It is a tough job, and she was given just over an hour to do it. This essay is a summary outline of what she presents, with some of my own thoughts and reactions. It is not a film review where I tell you what I like or do not like. This short review essay (short in the 1960s, pre Twitter era, definition) is no substitute for the fine visuals and roster of experts that are featured in her film.

But, if it can motivate any of its readers to see the film, or even better, get their college uneducated children to see it, then I have done my duty. If then having seen the film, they start reading works by Victor Davis Hanson, Ruth Wisse, Yoram Hazony, Jonathan Sarna, Shmuel Trigano or any of the many other experts and scholars that are featured in the film, I will take all my friends out for dinner to a very expensive restaurant.

In the Beginning

The first part of the film is called “In the Beginning.” Greenfield seamlessly assembles some of the best experts on the history and archaeology of the Jewish people from the time of Abraham to the last Jewish revolt under the Roman Emperor Hadrian, to tell this rich and complex first chapter of the story.

In this episode, the eloquent (and somewhat hip) former Chief Rabbi of England, Jonathan Sachs, points out that the two key events of early Jewish history were Abraham’s journey from Ur to the land of Israel, a personal journey born out of a relationship with the one and only God and, the Exodus of Israel from Egypt, a collective journey from slavery to freedom and which I would add, Jews commemorate every year during the holiday of Passover. He is followed by scholars of history and archaeology, such as Professors Robert Wistrich, Aren Maeir and Israel Finkelstein.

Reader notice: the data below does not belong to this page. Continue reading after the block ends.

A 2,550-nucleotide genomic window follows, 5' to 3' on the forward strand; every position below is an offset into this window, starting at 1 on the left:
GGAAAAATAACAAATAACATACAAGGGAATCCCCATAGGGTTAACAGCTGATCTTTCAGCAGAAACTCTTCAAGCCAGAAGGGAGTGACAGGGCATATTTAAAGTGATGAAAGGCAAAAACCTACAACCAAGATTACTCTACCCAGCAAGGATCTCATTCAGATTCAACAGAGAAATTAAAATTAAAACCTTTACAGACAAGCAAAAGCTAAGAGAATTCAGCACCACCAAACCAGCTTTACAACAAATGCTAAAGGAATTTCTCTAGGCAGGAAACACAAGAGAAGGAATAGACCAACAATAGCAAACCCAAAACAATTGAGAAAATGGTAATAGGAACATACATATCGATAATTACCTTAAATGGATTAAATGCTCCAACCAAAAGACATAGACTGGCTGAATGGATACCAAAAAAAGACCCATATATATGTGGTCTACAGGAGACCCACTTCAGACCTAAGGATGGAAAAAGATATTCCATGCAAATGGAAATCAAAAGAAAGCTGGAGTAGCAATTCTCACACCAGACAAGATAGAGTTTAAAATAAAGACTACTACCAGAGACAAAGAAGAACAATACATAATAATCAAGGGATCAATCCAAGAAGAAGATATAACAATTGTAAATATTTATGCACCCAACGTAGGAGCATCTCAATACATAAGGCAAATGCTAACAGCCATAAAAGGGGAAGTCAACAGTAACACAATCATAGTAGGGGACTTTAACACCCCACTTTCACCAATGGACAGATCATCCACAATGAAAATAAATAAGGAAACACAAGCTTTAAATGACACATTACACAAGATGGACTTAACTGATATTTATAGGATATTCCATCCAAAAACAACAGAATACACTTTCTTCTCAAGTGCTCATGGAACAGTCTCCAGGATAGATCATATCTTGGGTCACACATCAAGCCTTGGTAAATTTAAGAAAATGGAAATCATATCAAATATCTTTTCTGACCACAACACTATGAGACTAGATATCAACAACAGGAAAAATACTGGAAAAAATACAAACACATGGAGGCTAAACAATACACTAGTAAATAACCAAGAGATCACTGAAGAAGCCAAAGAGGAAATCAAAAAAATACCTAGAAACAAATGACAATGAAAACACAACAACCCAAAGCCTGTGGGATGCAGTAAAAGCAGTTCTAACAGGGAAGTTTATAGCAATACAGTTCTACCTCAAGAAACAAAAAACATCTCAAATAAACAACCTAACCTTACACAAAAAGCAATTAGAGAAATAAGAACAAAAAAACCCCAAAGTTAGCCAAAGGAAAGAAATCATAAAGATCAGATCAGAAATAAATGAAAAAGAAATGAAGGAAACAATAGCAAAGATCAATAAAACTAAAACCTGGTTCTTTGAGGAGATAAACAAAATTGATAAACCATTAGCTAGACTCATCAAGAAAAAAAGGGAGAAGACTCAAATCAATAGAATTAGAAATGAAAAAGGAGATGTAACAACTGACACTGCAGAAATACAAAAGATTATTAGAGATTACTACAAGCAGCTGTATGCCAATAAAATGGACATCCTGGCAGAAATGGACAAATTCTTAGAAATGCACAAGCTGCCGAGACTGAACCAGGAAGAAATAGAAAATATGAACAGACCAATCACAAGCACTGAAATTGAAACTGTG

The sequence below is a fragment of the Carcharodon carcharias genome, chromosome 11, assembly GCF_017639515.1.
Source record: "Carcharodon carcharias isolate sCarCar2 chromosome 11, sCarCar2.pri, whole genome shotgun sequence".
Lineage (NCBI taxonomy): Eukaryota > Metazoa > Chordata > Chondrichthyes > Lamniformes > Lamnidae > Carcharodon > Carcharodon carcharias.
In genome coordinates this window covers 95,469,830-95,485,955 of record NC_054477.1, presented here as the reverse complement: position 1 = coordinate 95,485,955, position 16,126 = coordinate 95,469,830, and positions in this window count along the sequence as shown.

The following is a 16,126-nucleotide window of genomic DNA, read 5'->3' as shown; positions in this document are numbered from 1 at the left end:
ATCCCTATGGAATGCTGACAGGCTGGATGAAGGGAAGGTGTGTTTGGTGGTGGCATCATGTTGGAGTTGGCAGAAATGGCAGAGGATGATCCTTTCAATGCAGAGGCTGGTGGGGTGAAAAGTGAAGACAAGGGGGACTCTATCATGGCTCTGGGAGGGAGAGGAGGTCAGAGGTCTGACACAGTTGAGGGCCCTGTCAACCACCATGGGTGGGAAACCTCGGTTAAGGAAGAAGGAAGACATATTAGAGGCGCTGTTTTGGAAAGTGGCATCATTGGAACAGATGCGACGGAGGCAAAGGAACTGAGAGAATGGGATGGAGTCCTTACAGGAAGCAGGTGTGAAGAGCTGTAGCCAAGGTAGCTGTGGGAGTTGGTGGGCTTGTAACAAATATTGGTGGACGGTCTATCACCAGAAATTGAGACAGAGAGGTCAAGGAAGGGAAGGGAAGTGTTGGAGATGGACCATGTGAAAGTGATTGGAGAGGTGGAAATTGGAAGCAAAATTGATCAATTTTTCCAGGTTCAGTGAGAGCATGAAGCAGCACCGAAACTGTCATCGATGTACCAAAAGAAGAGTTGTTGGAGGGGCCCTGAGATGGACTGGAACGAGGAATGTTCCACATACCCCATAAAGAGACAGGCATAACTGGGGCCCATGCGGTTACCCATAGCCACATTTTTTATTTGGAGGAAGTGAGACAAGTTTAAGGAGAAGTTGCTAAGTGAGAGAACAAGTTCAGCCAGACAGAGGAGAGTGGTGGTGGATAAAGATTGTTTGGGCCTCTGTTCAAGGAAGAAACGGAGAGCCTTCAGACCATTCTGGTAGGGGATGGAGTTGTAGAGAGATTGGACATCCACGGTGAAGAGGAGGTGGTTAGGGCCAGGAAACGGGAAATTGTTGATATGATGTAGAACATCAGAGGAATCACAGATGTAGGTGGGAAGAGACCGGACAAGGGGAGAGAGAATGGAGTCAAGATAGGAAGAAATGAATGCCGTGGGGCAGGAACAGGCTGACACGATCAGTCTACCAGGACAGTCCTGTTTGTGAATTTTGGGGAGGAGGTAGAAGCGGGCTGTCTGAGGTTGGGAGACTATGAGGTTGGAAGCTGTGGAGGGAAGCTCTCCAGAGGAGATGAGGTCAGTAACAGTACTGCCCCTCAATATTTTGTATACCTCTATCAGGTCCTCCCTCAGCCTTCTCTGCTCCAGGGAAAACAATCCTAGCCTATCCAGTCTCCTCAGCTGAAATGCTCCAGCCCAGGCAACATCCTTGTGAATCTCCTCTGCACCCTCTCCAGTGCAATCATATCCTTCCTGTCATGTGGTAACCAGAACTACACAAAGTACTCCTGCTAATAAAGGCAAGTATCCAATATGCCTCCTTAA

For me, the three key highlights of this section are the external evidence that connects the Jewish people to the land of Israel during the Iron age, the confirmation of the location of the ancient Jewish Temple of Jerusalem under today’s Temple Mount and, the Roman origins of the word “Palestine” that they coined to humiliate their defeated Judean rebels.

One of the most telling pieces of external, “extra Biblical” evidence that the children of Israel were the dominant and ruling people of the land in ancient times are various Assyrian texts that talk about Israel and its kings as worthy opponents in war and conquest. In particular, the 9th century inscriptions from the time of the Assyrian King Shalmeneser III are highlighted.

Then, it is pointed out that all across the land of Israel and among its Canaanite neighbours, altars to the Gods were always established in the highest point in the city. The Temple of Solomon, the temple rebuilt after the return from the Babylonian exile and Herod’s temple, can all be shown to be at the highest point of Jerusalem confirming the location of the Jewish temple on the Temple Mount.

The film shows us a remarkable Herodian construction that has been recently excavated from underneath today’s Temple Mount, and which has survived intact from the time it was buried by the invading Romans, when their soldiers torched the last standing Temple. It is an uncanny sight and certainly worth visiting. During the time of Jesus, from these gates, one entered the actual Temple. By that time, the thriving Jewish diaspora also looked towards the Temple as its spiritual centre and people made regular, often annual pilgrimages to this national religious shrine, from as far away as North Africa and Mesopotamia.

At the beginning of the second century AD, the Jewish people of the Land of Israel revolted against their Roman oppressors for the second time, and were brutally defeated by the forces under the Roman Emperor Hadrian. As a confirmed pagan, he built a pagan temple on the ruined Temple Mount and declared that conquered Judea should now be called Palestine, in memory of the ancient Iron age enemies of the Jews, the Philistines.

This word then later entered Christian theology and modern politics as a form of subtle s